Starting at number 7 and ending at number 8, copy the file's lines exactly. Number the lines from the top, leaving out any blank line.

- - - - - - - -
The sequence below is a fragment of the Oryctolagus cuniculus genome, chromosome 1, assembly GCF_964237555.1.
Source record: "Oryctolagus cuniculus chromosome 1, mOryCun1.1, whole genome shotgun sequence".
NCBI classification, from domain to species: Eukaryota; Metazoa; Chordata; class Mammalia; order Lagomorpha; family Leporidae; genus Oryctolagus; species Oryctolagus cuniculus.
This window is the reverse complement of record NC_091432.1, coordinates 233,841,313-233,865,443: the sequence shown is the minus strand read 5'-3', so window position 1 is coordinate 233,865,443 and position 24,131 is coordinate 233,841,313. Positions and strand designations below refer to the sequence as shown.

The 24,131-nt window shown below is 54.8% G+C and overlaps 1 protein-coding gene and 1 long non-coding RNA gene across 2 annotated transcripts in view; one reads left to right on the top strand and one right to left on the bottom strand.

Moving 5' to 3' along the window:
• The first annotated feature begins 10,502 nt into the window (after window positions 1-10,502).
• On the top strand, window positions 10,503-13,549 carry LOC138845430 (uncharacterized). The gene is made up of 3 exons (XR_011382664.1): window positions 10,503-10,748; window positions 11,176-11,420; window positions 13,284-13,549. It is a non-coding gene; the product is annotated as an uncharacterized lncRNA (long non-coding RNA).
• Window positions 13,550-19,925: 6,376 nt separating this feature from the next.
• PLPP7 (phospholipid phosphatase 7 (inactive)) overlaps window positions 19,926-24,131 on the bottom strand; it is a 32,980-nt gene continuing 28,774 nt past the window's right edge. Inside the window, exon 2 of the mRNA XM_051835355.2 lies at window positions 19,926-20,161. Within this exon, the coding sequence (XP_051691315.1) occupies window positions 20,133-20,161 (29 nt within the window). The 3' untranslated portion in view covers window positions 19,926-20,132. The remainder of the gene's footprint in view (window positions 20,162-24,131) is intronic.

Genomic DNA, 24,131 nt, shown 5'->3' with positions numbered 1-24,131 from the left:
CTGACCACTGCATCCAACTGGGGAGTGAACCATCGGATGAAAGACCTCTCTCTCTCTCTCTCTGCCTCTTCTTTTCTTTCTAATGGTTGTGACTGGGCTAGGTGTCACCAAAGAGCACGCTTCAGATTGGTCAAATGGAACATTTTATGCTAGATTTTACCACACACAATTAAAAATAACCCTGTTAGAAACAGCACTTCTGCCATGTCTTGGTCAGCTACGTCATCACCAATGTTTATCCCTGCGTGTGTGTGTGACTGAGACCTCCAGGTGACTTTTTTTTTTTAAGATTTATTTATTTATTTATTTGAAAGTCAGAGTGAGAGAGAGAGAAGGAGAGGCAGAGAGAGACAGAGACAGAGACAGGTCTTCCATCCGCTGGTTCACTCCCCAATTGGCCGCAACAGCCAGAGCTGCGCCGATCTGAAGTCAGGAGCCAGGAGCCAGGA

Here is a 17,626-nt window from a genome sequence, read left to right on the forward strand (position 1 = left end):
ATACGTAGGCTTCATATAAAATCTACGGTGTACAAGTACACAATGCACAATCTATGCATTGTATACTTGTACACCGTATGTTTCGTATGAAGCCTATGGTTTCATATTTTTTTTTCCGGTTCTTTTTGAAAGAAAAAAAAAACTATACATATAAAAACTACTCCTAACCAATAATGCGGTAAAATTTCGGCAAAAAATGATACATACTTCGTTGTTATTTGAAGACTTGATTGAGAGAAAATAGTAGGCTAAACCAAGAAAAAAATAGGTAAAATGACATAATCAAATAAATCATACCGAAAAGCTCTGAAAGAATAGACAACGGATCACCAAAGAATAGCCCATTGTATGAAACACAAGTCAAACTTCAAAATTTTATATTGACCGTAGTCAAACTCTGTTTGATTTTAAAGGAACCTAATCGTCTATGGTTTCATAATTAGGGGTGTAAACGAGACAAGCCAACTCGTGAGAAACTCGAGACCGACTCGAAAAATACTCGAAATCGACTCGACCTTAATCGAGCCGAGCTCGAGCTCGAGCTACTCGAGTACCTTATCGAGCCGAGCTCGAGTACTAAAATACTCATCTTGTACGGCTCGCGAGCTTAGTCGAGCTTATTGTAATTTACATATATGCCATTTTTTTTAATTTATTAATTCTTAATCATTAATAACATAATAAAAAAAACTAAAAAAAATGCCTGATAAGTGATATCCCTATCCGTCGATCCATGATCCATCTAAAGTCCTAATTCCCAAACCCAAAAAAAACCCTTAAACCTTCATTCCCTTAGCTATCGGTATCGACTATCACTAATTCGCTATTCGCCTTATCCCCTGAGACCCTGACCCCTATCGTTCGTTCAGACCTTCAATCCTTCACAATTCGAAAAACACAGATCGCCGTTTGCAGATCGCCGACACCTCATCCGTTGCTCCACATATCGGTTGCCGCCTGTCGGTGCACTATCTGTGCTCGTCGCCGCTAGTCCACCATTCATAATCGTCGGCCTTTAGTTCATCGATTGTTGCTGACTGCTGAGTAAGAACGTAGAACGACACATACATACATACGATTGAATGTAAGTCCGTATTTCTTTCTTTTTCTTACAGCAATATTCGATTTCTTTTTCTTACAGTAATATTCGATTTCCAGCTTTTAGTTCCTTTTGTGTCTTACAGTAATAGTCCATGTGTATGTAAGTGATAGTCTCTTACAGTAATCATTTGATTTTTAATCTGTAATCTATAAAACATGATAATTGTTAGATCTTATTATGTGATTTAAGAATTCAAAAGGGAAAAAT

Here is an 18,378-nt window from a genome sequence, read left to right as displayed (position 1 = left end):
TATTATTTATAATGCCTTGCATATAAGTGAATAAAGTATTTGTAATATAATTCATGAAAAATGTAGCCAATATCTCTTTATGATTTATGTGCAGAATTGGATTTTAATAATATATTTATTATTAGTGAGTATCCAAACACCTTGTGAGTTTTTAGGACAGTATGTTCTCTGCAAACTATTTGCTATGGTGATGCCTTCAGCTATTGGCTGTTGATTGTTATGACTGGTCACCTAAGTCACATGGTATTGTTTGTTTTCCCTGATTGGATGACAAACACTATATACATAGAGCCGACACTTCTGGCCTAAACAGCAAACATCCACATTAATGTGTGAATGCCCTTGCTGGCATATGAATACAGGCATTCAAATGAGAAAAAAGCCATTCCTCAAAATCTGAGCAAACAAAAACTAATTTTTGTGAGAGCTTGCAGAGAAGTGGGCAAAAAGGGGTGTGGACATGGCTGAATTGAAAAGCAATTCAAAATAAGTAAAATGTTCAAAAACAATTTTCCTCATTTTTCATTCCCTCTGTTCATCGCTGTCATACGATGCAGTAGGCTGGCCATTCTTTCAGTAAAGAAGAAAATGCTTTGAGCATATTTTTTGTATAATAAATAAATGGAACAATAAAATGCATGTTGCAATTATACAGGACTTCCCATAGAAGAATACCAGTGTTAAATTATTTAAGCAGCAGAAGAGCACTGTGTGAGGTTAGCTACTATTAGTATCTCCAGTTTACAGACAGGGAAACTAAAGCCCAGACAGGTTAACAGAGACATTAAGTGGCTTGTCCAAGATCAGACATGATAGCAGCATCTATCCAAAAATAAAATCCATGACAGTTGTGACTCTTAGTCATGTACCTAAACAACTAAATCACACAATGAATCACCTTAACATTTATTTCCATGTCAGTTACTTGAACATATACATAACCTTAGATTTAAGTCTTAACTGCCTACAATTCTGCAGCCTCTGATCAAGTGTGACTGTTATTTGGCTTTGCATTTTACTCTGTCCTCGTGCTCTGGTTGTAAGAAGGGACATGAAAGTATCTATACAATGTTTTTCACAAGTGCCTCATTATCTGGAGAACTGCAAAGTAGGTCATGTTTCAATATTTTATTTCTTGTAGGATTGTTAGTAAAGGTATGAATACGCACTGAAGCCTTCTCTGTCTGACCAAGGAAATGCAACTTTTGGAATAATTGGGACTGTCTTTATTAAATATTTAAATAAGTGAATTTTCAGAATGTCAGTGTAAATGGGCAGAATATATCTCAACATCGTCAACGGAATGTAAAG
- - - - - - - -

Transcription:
• The first annotated feature begins 10,502 nt into the window (after window positions 1-10,502).
• On the top strand, window positions 10,503-13,549 carry LOC138845430 (uncharacterized). The gene is made up of 3 exons (XR_011382664.1): window positions 10,503-10,748; window positions 11,176-11,420; window positions 13,284-13,549. It is a non-coding gene; the product is annotated as an uncharacterized lncRNA (long non-coding RNA).